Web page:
You can see “Casablanca” over and over. Some art is designed to be frozen in time. But the best live performance art — not once-removed audio or video versions — is a transient, one-time experience.
So when Florida Grand Opera agreed to produce “Norma,” it provided an opportunity for local audiences to experience what they had only heard other people talk about or had listened to on recordings. Because of its Herculean demands on the few divas willing to perform it, Bellini’s masterpiece is infrequently mounted.
Fortunately, FGO’s version is a superbly executed triumph that melds technical mastery and gut-wrenching emotion. Soprano Mlada Khudoley nails the title role of the middle-aged Druid priestess, and mezzo Dana Beth Miller matches her head-tohead as the younger colleague who has stolen the affections of Norma’s hunky lover.
To hear Khudoley’s flawless voice scamper up and down the bel canto score is certainly breathtaking, but to hear her duet with Miller is like watching two birds in flight, one changing course only to be mirrored instantly by her companion.
For novice opera patrons, the production directed by Nic Muni and conducted by Anthony Barrese exemplifies why you should go in the first place. Despite the raging passions and a plot that is pure soap opera, the performers invest themselves so deeply into their roles that this edition never seems to go over the top into melodrama. This is a major feat given that, intentionally borrowing from Euripides’ Medea, Norma seriously considers slaughtering her out of wedlock children to punish her faithless lover.
“Norma” is really just a hyperventilated love triangle that turns in on itself several times, with everybody willing to give up somebody and to sacrifice their love or their lives.
To abbreviate it, Norma is the high priestess of a Druid cult in Gaul during the preChristian occupation by the Romans. Secretly, she has been having a forbidden, traitorous affair with the Roman governor Pollione while counseling her people not to rebel against the invader until the time is right. Then, she discovers that Pollione, who is about to return home, has taken up with the lovely younger priestess Adalgisa. This is not going to end well.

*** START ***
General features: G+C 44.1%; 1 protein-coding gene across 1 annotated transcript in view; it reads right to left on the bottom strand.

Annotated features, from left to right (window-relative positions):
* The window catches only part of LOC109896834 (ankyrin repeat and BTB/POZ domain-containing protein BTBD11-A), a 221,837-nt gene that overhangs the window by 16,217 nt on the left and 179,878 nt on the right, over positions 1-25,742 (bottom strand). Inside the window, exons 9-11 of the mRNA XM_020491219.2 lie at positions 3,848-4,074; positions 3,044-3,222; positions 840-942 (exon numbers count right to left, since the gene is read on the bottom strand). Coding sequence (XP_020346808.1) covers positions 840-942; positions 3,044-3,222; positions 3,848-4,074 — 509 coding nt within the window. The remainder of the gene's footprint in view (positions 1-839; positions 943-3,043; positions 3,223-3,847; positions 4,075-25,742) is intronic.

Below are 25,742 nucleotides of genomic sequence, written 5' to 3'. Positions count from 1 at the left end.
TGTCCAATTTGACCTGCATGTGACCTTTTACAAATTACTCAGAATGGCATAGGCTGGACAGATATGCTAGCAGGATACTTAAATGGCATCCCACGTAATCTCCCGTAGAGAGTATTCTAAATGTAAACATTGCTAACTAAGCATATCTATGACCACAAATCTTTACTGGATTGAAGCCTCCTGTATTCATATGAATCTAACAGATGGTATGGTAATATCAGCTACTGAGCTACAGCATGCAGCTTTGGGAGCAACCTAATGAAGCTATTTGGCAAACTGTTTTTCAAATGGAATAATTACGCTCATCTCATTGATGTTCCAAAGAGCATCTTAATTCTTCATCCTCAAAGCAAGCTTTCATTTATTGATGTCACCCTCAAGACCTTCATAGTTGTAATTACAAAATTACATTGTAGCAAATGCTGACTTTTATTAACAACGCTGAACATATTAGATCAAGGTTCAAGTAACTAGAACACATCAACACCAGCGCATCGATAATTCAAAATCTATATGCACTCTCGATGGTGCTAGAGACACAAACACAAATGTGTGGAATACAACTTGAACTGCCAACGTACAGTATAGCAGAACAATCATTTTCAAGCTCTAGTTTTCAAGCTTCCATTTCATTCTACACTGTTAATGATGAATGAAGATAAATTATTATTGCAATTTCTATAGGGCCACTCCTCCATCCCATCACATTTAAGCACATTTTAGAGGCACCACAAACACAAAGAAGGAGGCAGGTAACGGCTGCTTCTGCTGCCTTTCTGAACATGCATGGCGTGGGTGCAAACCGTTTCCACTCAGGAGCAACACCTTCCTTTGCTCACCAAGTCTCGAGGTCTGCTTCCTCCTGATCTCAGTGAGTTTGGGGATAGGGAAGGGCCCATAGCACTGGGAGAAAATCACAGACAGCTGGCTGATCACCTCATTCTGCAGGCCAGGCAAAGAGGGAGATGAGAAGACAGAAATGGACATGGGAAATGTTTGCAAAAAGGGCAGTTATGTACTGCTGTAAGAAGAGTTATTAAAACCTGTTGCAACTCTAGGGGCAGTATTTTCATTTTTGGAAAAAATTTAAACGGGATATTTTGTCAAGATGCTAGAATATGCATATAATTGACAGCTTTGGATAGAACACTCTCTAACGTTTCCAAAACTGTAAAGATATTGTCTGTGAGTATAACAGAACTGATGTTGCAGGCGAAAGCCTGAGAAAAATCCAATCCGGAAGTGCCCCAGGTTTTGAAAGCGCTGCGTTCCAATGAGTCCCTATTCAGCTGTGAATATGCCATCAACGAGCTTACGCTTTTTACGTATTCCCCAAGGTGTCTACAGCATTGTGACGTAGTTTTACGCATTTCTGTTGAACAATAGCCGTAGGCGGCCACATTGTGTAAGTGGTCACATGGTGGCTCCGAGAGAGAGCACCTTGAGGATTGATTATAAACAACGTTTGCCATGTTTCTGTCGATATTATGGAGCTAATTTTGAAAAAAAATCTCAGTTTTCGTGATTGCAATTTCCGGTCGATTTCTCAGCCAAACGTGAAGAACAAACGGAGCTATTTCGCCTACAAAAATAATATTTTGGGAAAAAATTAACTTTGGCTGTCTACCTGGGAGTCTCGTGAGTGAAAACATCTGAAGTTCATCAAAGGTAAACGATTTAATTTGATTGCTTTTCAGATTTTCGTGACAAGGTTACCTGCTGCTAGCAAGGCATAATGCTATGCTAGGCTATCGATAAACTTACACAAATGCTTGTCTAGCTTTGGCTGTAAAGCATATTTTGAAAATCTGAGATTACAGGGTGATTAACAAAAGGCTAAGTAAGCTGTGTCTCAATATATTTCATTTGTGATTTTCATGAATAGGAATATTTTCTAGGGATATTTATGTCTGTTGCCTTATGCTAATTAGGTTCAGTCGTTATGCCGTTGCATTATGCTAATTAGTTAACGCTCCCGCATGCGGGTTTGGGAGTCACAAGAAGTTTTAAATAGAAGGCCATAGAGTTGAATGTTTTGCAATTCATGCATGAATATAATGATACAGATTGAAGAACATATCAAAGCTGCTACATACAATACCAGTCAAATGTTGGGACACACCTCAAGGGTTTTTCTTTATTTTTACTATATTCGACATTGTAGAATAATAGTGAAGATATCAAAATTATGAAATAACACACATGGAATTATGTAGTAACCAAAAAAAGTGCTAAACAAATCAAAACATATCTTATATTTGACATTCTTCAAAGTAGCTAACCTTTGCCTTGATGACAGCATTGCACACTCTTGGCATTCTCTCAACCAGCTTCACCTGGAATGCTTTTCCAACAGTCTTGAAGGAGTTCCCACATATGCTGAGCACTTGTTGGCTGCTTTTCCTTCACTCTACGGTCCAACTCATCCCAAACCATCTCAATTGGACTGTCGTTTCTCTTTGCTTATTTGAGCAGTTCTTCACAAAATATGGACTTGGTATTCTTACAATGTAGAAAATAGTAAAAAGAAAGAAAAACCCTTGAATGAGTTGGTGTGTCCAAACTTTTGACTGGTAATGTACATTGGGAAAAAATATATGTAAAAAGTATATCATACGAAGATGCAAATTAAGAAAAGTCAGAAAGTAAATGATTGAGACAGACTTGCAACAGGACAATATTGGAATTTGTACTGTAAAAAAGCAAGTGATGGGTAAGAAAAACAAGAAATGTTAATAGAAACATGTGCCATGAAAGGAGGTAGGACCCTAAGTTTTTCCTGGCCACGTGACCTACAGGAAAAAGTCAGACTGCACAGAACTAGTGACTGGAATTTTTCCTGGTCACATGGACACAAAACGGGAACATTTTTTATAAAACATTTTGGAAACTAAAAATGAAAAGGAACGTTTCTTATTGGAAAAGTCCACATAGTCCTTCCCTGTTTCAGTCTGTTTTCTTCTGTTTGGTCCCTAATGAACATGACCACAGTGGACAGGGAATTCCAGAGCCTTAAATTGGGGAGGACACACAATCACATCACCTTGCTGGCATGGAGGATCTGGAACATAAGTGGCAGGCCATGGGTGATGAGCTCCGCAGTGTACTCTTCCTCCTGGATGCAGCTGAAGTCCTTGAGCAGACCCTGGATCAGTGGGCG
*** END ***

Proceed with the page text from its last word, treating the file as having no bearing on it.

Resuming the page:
The title role has been daunting for its marathon demands since Vincenzo Bellini first had it produced in 1830. Until the past six years, it was only attempted by greats such as Maria Callas and Joan Sutherland. FGO hasn’t mounted it in a quarter-century.
Khudoley, a Russian soprano in her FGO debut, displays enviable technique, When: Now through Saturday at 8 p.m. Friday and Saturday Where: Adrienne Arsht Center for the Performing Arts, 1300 Biscayne Blvd., in Miami Cost: $19-$175 Contact: 800-741-1010 or go to ArshtCenter.org Note: The opera will also appear 7:30 p.m. Feb. 11 and Feb. 13 at the Broward Center for the Performing Arts, 201 SW Fifth Ave., in Fort Lauderdale. Tickets cost $21-$200. Call 800-741-1010 or go to BrowardCenter.org. For more information, go to FGO.org including the dynamism of her voice rising and falling within a single note of Bellini’s long vocal lines. But she does far more than stand and deliver notes. Her facial expressions, posture and body language exude the initial commanding presence of an undisputed leader and then the agony of a betrayed lover.
Miller, a Texan previously seen in FGO’s “Rigoletto,” is not some dewy ingénue, but a full-blooded if basically decent person unaware that her lover has a history.
Giancarlo Monsalve, also making a local bow, is perfectly serviceable as Pollione, but he is not in the same league as Khudoley and Miller.
As usual, the leads are double-cast: Mary Elizabeth Williams plays Norma with Catherine Martin as Adalgisa and Frank Porretta as Pollione on alternating performances. Check FGO’s website for who performs on what date.
Baritone-bass Craig Colclough stepped in to play Norma’s father, the high priest Oroveso. Colclough, a 2012 FGO Young Artist graduate, gets a rare treat: When Richard Wagner conducted this piece that he loved, he took the then-common liberty of writing a section for it in the style of the original composer. In that case, it was a rousing oratory by Oroveso to whip up the populace to rebel against the Roman occupiers. Again, rarely performed, FGO decided to insert it in this production, and Colclough reportedly learned it in two days.
Mlada Khudoley plays the title character in Florida Grand Opera’s production of Bellini’s “Norma.”